Looking back over my life, the only thing that I can say I truly enjoyed as a JW was meeting and becoming friends with a number of JWs who were fine musicians and had experienced various measures of success in what used to be called the "music business."
Tommy Reynolds, from the vocal group Hamilton, Joe Frank & Reynolds ("Don't Pull Your Love Out On Me, Baby" and "Baby, Baby, Fallin' In Love, I'm Fallin' In Love Again") recruited me to play drums in his Dallas circuit assembly orchestra in the 1970s.
In 1977, I became friends with legendary jazz composer/arranger/band leader Benny Golson, whose life story appeared in the Oct. 8, 1980 Awake, and who appeared opposite Tom Hanks in Steven Spielberg's "The Terminal." (Benny had been included in Art Kane's famous "Jazz Portrait: Harlem 1958," which photo figured into the story line of that movie.)
Following that movie, Spielberg and Hanks hosted Benny's 80th birthday performance at Kennedy Center, which included such jazz nobility as Quincy Jones and Tony Bennett. (Benny told me that his only stipulation to Spielberg and Hanks was, "No birthday cake!") Benny had also played on George Benson's infamous production of 10 of Watchtower's "Kingdom Melodies," which also featured performances by Larry Graham and Prince. (Incidentally, I received a pirated copy of those Patterson Bethel recordings from a District Overseer.)
I also became friends with former elder, now ex-JW, Ray Brown Jr., son of jazz legends Ella Fitzgerald and Ray Brown. I introduced Ray to songwriting legend Paul Williams and, at my urging, they recorded a duet of Paul's song "Ordinary Fool," which had been recorded by Ray's mother.
Even since disassociating as a JW, I remain friends with Phillip 'Fang' Volk, the original bass player for Paul Revere & the Raiders. Phil had been recruited into JWs by PR&R's manager/producer Roger Hart, who had been to PR&R what Brian Epstein had been to the Beatles. Phil had met his wife, Tina Mason, who had been a dancer on the 1960s teen TV show, "Where the Action Is," produced by Dick Clark. Tina, also a fine singer, had recorded a version of my friend Chip Taylor's song, "Any Way That You Want Me," and Chip hand-picked Tina's version to include in a CD compilation of his compositions, titled "Wild Thing: The Songs of Chip Taylor" over versions by better known singers, Dusty Springfield, Ronny Spector (wife of infamous "wall of sound" producer Phil Spector) and the Troggs. (Chip Taylor is the younger brother of actor Jon Voight--thus Angelina Jolie's uncle--and is best known for writing the perennial hits, "Wild Thing" and "Angel of the Morning.")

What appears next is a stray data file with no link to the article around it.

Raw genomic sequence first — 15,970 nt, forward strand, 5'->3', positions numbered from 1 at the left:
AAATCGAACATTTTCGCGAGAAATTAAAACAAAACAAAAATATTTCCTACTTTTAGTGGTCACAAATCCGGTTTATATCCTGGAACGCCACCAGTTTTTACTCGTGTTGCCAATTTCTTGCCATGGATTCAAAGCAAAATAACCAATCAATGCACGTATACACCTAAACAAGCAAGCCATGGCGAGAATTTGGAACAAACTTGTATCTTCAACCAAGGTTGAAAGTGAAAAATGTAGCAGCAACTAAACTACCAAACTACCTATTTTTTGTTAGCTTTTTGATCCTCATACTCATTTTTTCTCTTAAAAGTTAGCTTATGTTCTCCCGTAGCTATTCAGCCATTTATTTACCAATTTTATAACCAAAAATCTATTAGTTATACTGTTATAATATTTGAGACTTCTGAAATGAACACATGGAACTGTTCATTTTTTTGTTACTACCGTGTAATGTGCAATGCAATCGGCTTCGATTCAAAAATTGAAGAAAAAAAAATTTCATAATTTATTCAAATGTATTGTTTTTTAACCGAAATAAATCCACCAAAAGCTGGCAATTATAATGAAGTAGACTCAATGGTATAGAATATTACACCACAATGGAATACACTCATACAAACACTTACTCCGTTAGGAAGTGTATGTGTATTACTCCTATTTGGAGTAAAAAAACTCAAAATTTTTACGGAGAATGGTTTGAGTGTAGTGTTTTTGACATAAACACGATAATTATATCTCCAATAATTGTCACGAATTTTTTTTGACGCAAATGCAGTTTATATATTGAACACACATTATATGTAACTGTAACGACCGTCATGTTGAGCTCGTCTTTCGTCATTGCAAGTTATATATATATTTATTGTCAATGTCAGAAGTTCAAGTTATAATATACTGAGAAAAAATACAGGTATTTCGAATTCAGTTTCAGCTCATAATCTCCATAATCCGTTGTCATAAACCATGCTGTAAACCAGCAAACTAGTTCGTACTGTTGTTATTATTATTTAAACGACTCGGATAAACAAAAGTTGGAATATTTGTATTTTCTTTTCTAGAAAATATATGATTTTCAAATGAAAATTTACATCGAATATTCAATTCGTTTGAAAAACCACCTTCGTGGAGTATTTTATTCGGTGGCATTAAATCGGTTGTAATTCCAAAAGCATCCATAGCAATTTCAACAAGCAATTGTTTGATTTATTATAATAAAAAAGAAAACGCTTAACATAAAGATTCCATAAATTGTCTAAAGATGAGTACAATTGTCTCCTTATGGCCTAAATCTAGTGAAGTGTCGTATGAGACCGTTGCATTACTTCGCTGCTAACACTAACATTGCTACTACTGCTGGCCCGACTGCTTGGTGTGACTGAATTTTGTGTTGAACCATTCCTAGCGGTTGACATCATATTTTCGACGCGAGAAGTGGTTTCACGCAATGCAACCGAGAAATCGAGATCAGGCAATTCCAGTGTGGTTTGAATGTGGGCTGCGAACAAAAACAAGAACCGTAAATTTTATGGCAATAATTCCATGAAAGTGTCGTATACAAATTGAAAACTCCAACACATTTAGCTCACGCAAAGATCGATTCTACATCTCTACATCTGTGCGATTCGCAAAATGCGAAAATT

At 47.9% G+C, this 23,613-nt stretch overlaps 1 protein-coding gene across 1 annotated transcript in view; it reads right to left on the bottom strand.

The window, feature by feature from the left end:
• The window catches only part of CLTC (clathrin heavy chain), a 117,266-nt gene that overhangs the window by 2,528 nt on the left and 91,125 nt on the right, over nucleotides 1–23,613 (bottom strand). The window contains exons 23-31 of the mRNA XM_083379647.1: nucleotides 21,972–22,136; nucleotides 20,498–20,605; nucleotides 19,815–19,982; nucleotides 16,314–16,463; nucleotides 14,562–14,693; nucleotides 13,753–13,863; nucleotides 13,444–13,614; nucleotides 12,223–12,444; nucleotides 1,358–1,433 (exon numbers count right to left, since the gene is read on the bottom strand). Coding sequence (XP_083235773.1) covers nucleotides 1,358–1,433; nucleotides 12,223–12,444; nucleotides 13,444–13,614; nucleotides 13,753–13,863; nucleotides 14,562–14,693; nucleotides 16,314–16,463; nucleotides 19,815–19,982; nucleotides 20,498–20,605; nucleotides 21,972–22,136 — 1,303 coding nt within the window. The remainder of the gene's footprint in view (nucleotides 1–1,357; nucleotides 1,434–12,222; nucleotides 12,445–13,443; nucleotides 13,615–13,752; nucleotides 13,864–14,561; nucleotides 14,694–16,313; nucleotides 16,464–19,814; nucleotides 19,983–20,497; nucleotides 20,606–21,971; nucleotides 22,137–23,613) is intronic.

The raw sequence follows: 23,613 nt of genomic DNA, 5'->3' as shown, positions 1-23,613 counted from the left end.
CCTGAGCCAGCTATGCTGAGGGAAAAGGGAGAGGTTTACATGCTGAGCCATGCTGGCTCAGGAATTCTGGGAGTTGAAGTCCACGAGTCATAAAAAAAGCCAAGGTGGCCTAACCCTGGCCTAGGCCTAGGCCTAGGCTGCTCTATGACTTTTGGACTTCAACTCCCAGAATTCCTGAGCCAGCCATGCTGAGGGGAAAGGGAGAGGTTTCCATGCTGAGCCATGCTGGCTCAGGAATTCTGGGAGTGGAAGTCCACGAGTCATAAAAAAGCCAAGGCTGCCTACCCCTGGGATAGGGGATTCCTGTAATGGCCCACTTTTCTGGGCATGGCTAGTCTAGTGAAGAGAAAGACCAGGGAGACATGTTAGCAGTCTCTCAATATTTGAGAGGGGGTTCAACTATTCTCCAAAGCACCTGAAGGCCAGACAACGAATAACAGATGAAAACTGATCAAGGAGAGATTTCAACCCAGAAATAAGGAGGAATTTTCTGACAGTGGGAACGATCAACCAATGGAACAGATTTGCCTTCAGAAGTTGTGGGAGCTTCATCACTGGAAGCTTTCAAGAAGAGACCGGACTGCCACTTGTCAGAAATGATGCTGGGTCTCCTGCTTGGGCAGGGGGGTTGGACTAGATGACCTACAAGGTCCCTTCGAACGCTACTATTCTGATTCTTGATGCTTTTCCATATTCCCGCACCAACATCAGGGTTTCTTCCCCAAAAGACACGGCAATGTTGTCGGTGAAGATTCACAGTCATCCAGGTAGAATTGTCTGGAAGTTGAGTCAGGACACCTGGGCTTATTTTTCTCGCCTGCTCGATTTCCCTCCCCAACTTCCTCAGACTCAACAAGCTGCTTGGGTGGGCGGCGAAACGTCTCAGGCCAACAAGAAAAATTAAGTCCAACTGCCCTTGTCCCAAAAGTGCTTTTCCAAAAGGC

Later, I shared with Phil the YouTube video of Chip Taylor and Swedish superstar Jill Johnson performing "Forever's Going Underground," a song which Chip had written especially for Jill to record. Phil was blown away by the lyrics, and told me it was the best Country song about breaking up he had ever heard. He asked if I thought Chip would mind him and Tina recording their own duet of that song. I gave him Chip's personal email address so that he could ask the man himself.
My aunt and uncle from Fort Worth served as JW missionaries in Colombia, South America, in the 1960s and 1970s. My maternal grandfather--a longtime JW--lived in a detached apartment and kept their home rented out and in good repair. For years, the rental payments provided a source of income for my aunt and uncle, enabling them to live in such a manner that the locals and even some of their fellow JWs viewed them as being wealthy, which they were not. (Incidentally, Eric Wilson, who posts excellent videos on his own Beroean Pickets YouTube channel, moved to Colombia as a teenager in the 1960s and knew my aunt and uncle very well.) Eventually, my grandfather reached the age where he needed daily assistance with meals and such, and a young JW couple lived in the main house rent free, providing my grandfather one home cooked meal a day. The husband was a very talented guitarist named Bob Morris, who introduced me to the world of jazz.
I was an avid record collector, and spent much time in a Fort Worth record store called Record Town, owned and operated by a father and son, both of whom were named Sumter Bruton (Sr. and Jr.) In 1976, I began working for Musicland, a mall record-store chain based in Minneapolis, for which company I went on to manage stores in Fort Worth, Dallas, and Abilene. In 1976, Bob sold a guitar to a local guitarist named Stephen Bruton, the younger brother of Sumpter Bruton Jr., who was also a very talented guitarist. (Their father Sumter Sr. was a well-known Fort Worth jazz drummer.) Bob invited me to go along when he took the guitar to Stephen, a very friendly and unpretentious fellow a few years older than myself. On our way home, Bob told me that Stephen and his band were the backing band for Kris Kristofferson, and that they appeared with Kristofferson in the movie "A Star Is Born," the #1 movie and the #1 selling record in the nation at that time. Bob said that Stephen's band would be performing that very Saturday night at the House Of Pizza (known simply as "the HOP") just down the street from Record Town and Texas Christian University. My wife and I accompanied my best friend and his wife, Mark and Denise Brown, to see Stephen's band perform under the pseudonym, Little Whisper & the Rumer. To say that the experience was surreal would be an understatement. Stephen went to to move to Austin and became hugely popular and worked for many other well known musicians, including Bonnie Raitt. (To be clear, Stephen Bruton was never a JW.)